Robertson Not Overthrowing

Robertson has impressed with his secondary stuff

Charleston RiverDogs fastballer David Robertson is not shy about his power on the mound. When it came time for player selection in 2006, Robertson was chosen during the first-year draft's seventeenth round. Although the prospect of his joining the Yankees seemed likely, his selection set in stone what he already felt was coming.

"To be honest I was kind of expecting [to be selected]," said David Robertson. "It was a good feeling to get picked up, especially by the Yankees."

Scouts had their eye on the 22-year-old while he was still a student at the University of Alabama. While on the Alabama roster, Robertson joined the ranks of his school's all-time record holders in appearances, strikeouts and saves, using his fastball as a key weapon on the mound.

Although his pitching velocity is not at the level it was while playing during college, Robertson is confident this setback won't hinder his performance. In fact, not overthrowing the ball is on his list of priorities.

"[The velocity] is there, you know, hopefully it'll come back soon," said the right-handed pitcher. "I'm not trying to overthrow, so I'll stick with what's working even if it's a little slower."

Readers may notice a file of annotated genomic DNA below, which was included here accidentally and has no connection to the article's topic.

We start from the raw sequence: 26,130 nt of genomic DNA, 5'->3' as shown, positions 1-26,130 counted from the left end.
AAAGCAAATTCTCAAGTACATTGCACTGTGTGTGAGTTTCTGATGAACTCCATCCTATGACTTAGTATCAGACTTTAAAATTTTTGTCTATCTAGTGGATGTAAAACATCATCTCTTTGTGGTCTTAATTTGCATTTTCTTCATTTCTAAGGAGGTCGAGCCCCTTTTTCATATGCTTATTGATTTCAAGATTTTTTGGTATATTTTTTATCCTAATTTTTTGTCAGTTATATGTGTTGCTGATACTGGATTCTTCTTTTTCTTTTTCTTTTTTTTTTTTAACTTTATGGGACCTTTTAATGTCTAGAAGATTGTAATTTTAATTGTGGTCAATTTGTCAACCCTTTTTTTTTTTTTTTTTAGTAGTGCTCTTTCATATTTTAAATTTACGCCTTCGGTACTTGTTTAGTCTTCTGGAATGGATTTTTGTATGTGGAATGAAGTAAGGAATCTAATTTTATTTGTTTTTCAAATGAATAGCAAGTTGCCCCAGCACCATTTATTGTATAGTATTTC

Robertson has made a name for himself throwing strikes, and his fastball is one that keeps heads turning. In fact, the pitcher has honed his skill so thoroughly that any opposing batter can expect to watch the ball fly by before he has the chance to take a swing.

His versatility, however, shows through every time he tosses secondary pitches such as the slider, changeup and curveball, with the same level of effectiveness.

"I'll throw breaking balls when I have to and hopefully I'll get to a point where I can throw strikes any time I want. Right now I'm just gonna work on my fastball," Robertson said, "there's lot of time to get better."

Getting better is something the RiverDog plans to do, but don't think he will do it while modeling himself after a Major Leaguer.

When asked if there is a Major League pitcher whom he looks up to, Robertson simply stated, "There's nobody I really look up to. We don't really have a team in Alabama so I didn't pay attention to that much baseball."

Perhaps every aspiring player should pay less attention to their sport if they want to end up in Robertson's enviable position.

Although his ERA has been kept at an impressive low this season (0.00, surely there is room for improvement. In the sense of bettering his pitching, Robertson plans to work on what any motivated pitcher would: throwing more strikeouts.

"[I hope to] throw a lot of good innings and keep a low ERA. Just give us a chance to win some games, that's all I really plan on."

Though he seems to be fine on his own when it comes to playing with confidence, Robertson, like many other players, takes to heart any advice he receives from coaches and fellow players. The most valuable wisdom he has received so far might sound simple, but it is essential.

"Don't overthrow, throw strikes," Robertson said, "That's about it. You don't have to overthrow to get people out."

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